Mixtape: L.A. Leakers Two Thousand Fourteen Draft Picks
Producer: Jon Boi

As 2013 began, Atlanta was operating in a strange place: Trinidad James mania had already subsided, and with buzzing mixtapes and a hit street single in "Colombia," Young Scooter seemed like the only new artist to make much noise outside ATL. Then, out of nowhere, Scooter went to jail.

Fast-forward a year, and the industry is inundated with new ATL artists. From the eccentric Young Thug (Don't miss his early record "Keep In Touch") to the Migos ("Pronto" is a slept-on jam), from Rich Homie Quan (You know "Type Of Way," but have you heard "Party"?) to Johnny Cinco (If you've heard "Wrong Nigga" don't miss "No Choice"), from Bloody Jay ("Let's Go Play") to Peewee Longway ("Loaded"), Atlanta's under assault from a surfeit of "ratchet" rookies, the "Sunz of Gucci Mane." The recent Lobby Runners mixtape already feels like a trendsetter, with Young Thug and the Migos' cabana-friendly "YRN" set to be 2014's most relaxed screwball spring break anthem.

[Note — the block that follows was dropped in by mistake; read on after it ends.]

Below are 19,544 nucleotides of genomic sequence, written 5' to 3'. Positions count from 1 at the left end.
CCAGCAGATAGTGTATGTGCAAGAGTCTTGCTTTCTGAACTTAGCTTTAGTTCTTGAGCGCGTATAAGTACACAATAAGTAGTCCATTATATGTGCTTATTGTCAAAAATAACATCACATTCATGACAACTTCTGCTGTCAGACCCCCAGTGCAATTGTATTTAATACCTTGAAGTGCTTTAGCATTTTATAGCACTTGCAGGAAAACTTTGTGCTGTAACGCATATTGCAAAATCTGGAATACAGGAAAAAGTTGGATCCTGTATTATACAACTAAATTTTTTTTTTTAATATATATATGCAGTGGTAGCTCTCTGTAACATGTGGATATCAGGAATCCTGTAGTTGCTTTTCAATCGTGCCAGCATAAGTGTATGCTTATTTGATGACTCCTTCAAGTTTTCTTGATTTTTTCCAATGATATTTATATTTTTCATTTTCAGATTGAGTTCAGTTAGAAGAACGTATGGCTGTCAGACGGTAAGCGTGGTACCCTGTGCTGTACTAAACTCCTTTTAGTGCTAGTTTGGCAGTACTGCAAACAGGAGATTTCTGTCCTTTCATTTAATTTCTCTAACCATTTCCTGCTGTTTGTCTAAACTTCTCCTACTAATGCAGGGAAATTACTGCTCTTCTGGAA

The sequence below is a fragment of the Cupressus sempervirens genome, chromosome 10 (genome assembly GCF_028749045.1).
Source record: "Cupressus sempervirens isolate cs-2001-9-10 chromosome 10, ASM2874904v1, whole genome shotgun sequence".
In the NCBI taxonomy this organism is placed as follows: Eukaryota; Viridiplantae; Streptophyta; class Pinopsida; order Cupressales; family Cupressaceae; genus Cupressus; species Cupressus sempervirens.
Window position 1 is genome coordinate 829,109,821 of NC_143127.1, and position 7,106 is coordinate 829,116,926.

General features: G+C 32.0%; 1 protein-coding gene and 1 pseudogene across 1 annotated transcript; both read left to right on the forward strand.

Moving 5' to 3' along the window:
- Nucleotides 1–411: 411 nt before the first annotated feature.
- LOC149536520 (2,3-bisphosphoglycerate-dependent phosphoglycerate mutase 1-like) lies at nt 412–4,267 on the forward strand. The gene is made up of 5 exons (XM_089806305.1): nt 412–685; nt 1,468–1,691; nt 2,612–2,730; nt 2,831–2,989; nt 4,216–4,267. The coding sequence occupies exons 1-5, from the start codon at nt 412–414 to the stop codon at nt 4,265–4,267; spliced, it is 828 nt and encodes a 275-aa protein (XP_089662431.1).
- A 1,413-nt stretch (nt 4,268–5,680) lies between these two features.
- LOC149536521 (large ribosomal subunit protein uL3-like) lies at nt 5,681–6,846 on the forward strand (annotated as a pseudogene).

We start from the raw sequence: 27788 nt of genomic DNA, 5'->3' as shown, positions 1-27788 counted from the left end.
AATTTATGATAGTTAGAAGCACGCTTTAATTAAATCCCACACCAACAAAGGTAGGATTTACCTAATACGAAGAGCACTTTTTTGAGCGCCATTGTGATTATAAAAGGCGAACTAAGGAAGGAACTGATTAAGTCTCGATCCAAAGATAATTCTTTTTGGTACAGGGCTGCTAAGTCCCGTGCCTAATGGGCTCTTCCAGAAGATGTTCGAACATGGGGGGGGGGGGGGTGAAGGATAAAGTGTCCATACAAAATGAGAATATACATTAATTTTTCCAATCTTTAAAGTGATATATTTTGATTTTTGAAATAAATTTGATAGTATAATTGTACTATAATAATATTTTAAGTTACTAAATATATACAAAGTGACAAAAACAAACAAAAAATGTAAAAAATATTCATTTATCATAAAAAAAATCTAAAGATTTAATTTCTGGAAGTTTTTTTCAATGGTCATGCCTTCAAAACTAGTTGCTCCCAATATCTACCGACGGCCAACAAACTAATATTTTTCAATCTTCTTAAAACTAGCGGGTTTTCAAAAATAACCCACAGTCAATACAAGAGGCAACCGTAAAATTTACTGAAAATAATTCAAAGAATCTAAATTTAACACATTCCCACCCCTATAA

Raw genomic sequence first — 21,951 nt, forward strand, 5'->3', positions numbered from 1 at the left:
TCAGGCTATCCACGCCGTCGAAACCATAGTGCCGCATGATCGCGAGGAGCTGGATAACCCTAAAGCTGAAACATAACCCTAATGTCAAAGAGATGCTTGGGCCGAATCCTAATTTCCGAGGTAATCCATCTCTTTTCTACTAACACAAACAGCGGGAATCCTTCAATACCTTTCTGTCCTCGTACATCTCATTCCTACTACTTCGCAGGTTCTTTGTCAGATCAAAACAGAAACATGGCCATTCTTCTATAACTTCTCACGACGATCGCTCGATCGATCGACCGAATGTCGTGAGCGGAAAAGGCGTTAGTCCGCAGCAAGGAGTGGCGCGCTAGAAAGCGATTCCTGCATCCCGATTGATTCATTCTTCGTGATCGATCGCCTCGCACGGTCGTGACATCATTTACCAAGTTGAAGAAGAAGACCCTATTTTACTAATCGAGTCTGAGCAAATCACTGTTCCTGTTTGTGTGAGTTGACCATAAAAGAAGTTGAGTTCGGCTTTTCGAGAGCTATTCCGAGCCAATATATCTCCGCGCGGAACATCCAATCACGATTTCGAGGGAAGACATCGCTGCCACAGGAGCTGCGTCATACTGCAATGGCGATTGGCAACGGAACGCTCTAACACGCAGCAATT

Among this mess of personalities, in this stew of Gucci, Wayne, and Future acolytes, Que might seem like he's got the longest odds on first exposure. Especially if that first exposure is "OG Bobby Johnson," a total banger that also sounds like a note-for-note rewrite of Future's "Sh!t." [In this writer's unpopular opinion, it's the superior song. But even then, that's only possible thanks to the leveling power of Future's innovations, and the democratization of perfect pitch.]

Nonetheless, the L.A. Leakers have gotten their hands on an inspired follow-up from Que that suggests he may have more dimension than initially appeared. "Side Hustle" rides an ominous reggae lilt to tell one of the up-close and ugly stories of the "year of the sidepiece." "Only time she call is when she want something...Only time I see her's when she's mad at you." The anguished minor key melody gives the record's love triangle a profound ache. In another artist's hands, this is a story of glee or cold manipulation. In Que's, it's a tortured tale of the ennui and loneliness of sharing love, the disdain Que has for her boyfriend sounding as strong as his own self-loathing: "She says she tappin' out 'cuz you don't know how to love her/But she don't give a damn, 'cuz I'm a side hustle."